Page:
FIG. 4 is a vertical section taken on line 4--4 of FIG. 3; and
FIG. 5 and 6 are views similar to FIG. 4 but showing other arrangements for supporting the shingles or shakes from the tools.
FIG. 1 illustrates at 10 a vertical wall structure of a home or other building, typically including the usual series of spaced vertical wooden studs 11 carrying at their outer sides a layer of sheathing represented at 12 and having an outer vertical planar surface 13. Siding boards 14 are to be nailed to the sheathing 12 and/or studs 11, and may be formed of wood, hardboard, or any other desired material. Each length of siding 14 has its lower portion 15 overlapping the upper portion of the next lower strip of siding, in conventional manner, with the thickness of the siding boards progressively increasing from the upper horizontal edge 16 of the board to its lower overlapping horizontal edge 17.
For hanging a particular one of the siding boards 14, I utilize two preferably identical hanging tools 18 which embody the present invention, and one of which is illustrated in enlarged form in FIG. 2. As seen in that figure, each of these tools is desirably formed of a single piece of material, preferably an elongated strip of cadmium plated steel, chrome plated steel, stainless steel, or other material having sufficient stiffness to rigidly retain the shape illustrated in FIG. 2 and having corrosion resistance for durability. The strip of material from which part 18 is formed is bent at two locations 19 and 20 to form a first vertical flat arm 21, a projection 22 extending outwardly from the lower end of the arm, and a short lug 23 extending upwardly at the extremity of projection 22.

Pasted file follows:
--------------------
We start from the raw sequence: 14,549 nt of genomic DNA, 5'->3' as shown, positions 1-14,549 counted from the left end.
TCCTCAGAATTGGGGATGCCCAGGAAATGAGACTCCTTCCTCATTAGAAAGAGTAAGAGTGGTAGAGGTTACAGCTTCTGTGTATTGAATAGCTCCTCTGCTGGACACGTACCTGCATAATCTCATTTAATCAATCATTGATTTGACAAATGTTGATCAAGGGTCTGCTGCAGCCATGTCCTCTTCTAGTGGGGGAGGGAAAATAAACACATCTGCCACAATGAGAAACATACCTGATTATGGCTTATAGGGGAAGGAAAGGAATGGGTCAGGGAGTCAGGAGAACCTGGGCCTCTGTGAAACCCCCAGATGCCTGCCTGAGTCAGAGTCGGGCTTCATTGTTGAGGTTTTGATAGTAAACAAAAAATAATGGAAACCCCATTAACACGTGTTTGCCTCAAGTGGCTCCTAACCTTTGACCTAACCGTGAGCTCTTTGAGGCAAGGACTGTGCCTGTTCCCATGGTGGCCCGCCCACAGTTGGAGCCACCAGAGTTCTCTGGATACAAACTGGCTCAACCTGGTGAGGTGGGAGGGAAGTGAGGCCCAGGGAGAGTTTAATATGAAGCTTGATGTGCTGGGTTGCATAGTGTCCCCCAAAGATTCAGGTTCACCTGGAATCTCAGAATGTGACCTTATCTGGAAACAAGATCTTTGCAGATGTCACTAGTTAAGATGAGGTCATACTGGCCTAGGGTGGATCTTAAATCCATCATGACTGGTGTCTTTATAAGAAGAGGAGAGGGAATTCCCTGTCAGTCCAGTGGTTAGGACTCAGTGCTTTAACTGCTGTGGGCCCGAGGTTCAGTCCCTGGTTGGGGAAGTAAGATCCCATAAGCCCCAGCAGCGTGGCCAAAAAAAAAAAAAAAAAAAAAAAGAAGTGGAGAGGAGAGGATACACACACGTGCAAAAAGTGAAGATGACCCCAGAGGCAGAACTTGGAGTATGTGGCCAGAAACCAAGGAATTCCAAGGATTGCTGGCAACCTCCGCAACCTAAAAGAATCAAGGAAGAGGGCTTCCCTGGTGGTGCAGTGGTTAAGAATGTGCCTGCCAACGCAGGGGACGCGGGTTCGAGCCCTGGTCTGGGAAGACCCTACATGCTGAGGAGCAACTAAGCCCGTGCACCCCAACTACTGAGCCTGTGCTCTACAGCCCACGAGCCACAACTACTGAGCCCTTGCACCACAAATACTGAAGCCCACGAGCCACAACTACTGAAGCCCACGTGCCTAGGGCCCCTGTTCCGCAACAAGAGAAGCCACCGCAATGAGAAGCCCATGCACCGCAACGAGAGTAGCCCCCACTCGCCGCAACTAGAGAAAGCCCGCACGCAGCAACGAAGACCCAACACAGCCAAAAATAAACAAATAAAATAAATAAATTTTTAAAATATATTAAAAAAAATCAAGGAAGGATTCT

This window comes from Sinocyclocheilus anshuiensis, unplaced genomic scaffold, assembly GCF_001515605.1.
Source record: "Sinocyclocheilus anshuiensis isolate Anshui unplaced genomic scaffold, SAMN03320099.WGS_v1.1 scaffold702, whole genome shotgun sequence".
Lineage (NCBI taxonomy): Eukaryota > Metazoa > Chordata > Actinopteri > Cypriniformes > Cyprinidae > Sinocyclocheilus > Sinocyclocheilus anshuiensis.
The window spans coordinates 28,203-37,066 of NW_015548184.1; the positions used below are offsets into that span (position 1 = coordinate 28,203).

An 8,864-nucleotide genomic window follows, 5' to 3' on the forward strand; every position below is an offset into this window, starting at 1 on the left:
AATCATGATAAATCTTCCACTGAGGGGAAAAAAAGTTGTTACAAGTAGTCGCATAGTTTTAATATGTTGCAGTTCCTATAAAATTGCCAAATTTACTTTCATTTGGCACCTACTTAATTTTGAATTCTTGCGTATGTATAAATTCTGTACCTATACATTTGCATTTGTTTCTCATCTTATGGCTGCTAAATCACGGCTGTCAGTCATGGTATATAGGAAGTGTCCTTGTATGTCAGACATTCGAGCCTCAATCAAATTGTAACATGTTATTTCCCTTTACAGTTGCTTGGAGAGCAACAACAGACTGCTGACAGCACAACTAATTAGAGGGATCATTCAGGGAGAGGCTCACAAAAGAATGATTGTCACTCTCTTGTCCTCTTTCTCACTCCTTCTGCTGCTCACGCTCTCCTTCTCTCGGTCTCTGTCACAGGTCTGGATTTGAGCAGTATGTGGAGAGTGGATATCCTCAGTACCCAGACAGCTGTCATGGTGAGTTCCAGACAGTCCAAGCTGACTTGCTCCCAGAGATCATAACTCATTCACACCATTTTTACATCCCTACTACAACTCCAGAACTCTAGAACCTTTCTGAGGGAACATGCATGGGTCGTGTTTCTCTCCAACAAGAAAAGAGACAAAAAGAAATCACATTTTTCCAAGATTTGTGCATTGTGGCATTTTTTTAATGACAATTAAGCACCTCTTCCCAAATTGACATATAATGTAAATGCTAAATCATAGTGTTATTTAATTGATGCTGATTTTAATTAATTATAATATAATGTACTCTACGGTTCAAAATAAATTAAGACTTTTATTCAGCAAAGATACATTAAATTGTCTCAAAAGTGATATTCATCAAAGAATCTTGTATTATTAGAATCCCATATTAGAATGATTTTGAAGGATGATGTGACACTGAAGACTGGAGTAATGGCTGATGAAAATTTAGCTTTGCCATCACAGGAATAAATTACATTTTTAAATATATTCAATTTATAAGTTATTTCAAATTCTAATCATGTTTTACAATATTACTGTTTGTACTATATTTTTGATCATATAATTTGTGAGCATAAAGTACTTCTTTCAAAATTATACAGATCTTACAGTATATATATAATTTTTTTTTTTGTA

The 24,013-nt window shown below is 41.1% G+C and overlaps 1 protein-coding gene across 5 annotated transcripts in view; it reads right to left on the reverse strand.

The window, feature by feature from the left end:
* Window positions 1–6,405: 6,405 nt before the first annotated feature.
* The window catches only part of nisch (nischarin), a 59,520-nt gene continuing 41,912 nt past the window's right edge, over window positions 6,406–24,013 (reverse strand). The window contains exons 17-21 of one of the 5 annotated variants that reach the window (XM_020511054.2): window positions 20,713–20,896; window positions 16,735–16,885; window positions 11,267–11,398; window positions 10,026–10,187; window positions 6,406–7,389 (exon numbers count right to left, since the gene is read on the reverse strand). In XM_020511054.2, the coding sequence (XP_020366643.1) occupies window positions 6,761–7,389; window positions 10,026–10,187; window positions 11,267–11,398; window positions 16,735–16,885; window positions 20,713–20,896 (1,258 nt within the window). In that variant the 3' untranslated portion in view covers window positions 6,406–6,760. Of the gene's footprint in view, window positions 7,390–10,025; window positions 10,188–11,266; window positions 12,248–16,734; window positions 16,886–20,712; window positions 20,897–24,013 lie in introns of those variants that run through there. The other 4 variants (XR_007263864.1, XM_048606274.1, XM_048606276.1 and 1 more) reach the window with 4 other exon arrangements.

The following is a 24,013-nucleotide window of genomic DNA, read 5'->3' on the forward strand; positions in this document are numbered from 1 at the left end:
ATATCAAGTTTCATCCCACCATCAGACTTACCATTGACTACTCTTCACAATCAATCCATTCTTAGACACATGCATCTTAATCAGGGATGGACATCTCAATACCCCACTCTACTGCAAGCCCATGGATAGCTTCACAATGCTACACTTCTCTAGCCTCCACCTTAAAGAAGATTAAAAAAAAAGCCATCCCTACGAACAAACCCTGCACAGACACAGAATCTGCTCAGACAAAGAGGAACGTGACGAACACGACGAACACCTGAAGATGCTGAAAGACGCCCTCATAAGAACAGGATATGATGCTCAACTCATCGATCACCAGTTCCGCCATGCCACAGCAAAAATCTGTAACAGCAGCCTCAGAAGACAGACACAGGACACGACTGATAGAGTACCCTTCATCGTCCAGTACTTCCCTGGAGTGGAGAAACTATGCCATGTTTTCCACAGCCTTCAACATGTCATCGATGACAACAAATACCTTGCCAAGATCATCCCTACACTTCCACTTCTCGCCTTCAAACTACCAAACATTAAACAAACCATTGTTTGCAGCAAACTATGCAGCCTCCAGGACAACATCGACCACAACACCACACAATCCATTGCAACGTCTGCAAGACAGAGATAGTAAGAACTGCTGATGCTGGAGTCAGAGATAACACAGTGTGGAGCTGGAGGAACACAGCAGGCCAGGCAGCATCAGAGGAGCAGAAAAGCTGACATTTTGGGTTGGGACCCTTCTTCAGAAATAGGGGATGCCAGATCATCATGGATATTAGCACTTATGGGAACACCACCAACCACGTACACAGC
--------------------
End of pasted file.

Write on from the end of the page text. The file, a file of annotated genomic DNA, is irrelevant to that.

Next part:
Arm 21 is defined at its opposite sides by two parallel planar front and rear surfaces 24 and 25, the latter of which abuts against and continuously engages the vertical surface of sheathing 12 of the wall structure. A series of evenly vertically spaced openings 125 extend through the material of arm 21, to pass a nail 26 through any one of these openings and into the sheathing or studs of the wall structure to suspend tool 18 therefrom. Two scales 27 and 28 extend vertically along the opposite side edges of arm 18, preferably being marked off in inches and half-inches, and with the apertures 125 desirably being formed at the various one inch locations along these scales. As illustrated in FIG. 2, scale 27 may commence at the bottom of arm 21, indicating distances above the level of horizontal upper surface 29 of projection 22, while scale 28 may commence at the upper end of the arm, indicating distances downwardly from the upper extremity 30 of the arm.